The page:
Comparative performance among sour orange and related rootstocks.

Trees on sour orange, Chinotto sour orange, and four-purported hybrids (Smooth Flat Seville, Kinkoji, Goutou, and Zhuluan) were included in E.2 (Deng et al., 2008). The relatively poor survival of the trees on sour orange and Chinotto sour orange was the result of CTV as determined from the observations of classical stem pitting symptoms in the vicinity of the bud union. No losses occurred among the trees on the other rootstocks because of their reported tolerance to tristeza virus (Castle et al., 1992). In this group, the highest ranking rootstock for fruit yield was sour orange. The trees on sour orange and Chinotto sour orange exhibited typical traits, i.e., they grew well on the variable soils of the Florida coastal regions, were susceptible to tristeza virus and produced fruit with high SS concentrations as routinely reported in other work (Castle, 1987; McCollum et al., 2002; Wutscher, 1979). The trees on related rootstocks like Smooth Flat Seville and Goutou also exhibited those traits, but fruit quality was relatively low as experienced in other trials (Castle et al., 1992; McCollum et al., 2002). Thus, these rootstocks as a group generally produced high quality fruit, but did not have high overall rankings because of relatively low fruit yield.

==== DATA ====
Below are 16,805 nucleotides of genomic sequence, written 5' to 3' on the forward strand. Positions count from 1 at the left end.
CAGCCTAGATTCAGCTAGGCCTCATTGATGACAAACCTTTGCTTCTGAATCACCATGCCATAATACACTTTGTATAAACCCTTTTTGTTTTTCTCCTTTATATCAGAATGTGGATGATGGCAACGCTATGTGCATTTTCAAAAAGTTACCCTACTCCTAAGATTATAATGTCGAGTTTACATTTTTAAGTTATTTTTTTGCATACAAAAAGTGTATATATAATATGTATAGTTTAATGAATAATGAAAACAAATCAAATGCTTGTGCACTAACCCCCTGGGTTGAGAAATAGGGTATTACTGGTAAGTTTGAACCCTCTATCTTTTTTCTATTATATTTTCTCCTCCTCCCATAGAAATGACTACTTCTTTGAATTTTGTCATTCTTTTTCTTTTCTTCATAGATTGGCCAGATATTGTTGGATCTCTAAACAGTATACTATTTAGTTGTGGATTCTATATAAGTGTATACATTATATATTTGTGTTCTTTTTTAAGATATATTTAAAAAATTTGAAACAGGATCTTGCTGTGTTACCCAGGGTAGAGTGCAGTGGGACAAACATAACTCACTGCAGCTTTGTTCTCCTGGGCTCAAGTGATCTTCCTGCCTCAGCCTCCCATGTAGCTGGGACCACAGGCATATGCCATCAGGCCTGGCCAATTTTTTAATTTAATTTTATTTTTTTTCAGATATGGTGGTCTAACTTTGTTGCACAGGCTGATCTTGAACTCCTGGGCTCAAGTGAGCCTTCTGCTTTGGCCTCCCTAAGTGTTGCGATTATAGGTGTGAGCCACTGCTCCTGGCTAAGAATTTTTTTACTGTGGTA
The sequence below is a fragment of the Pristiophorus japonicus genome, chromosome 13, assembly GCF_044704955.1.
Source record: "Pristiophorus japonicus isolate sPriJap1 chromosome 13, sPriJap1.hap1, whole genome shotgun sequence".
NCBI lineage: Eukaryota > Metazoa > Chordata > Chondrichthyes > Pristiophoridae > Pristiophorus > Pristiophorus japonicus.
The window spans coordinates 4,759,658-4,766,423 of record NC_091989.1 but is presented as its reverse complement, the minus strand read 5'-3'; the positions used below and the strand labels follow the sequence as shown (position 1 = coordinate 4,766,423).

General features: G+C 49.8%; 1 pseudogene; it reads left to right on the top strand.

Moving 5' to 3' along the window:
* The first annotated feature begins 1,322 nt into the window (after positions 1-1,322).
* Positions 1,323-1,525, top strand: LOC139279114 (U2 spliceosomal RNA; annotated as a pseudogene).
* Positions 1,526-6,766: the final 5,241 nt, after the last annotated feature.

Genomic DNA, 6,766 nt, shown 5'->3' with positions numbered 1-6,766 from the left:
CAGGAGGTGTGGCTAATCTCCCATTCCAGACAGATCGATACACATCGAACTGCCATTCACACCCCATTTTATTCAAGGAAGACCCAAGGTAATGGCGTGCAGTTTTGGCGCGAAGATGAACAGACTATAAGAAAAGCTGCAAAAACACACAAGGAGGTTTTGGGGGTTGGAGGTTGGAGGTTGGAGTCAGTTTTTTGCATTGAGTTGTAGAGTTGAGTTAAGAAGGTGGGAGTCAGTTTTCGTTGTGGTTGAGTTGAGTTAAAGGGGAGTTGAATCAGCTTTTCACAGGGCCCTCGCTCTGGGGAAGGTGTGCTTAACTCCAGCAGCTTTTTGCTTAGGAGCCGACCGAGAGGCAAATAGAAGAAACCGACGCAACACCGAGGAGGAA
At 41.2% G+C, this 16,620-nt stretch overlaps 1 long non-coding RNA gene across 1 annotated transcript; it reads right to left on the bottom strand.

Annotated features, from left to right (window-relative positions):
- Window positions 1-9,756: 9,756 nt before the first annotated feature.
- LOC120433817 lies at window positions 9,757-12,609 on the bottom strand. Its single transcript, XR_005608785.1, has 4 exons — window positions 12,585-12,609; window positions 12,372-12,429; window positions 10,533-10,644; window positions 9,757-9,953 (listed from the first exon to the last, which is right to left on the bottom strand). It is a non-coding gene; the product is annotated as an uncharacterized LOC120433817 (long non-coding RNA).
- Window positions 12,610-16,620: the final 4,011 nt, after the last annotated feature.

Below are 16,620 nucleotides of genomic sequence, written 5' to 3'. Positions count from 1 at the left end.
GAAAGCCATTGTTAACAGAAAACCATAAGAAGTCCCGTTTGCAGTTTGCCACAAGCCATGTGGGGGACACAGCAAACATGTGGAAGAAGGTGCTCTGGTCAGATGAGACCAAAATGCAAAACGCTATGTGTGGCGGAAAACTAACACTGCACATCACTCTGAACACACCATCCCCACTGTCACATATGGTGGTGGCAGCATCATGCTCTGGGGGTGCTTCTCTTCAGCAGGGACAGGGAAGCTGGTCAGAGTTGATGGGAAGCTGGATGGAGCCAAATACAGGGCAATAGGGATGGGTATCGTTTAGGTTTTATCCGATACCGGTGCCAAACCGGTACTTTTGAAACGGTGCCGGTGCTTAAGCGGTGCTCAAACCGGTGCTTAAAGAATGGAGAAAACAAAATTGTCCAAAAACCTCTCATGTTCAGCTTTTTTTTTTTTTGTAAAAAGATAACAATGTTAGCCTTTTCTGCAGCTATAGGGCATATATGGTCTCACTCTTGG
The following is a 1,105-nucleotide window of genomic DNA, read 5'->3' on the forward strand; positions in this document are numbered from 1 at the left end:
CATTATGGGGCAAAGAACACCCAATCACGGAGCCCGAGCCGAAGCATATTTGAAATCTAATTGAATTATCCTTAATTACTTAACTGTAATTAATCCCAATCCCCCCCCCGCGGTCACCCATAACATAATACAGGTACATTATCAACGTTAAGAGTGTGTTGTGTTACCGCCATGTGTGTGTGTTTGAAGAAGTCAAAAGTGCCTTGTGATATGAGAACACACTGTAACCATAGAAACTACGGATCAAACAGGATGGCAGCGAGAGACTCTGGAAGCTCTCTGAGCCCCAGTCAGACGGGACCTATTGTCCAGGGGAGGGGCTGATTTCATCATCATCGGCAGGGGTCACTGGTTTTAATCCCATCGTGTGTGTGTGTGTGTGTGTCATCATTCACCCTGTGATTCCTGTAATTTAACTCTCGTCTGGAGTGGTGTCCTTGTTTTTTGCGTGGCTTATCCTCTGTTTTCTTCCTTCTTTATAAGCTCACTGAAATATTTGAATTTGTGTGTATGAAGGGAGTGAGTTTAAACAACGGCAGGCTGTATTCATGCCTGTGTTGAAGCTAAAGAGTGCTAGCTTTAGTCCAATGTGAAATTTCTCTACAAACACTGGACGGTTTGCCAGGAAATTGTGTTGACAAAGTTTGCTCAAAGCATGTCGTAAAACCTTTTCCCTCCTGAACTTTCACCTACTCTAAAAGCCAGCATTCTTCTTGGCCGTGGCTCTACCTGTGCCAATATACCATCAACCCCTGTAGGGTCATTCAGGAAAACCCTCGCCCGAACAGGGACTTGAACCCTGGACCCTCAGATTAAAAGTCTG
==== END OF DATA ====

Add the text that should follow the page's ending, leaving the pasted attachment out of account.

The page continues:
Other rootstocks.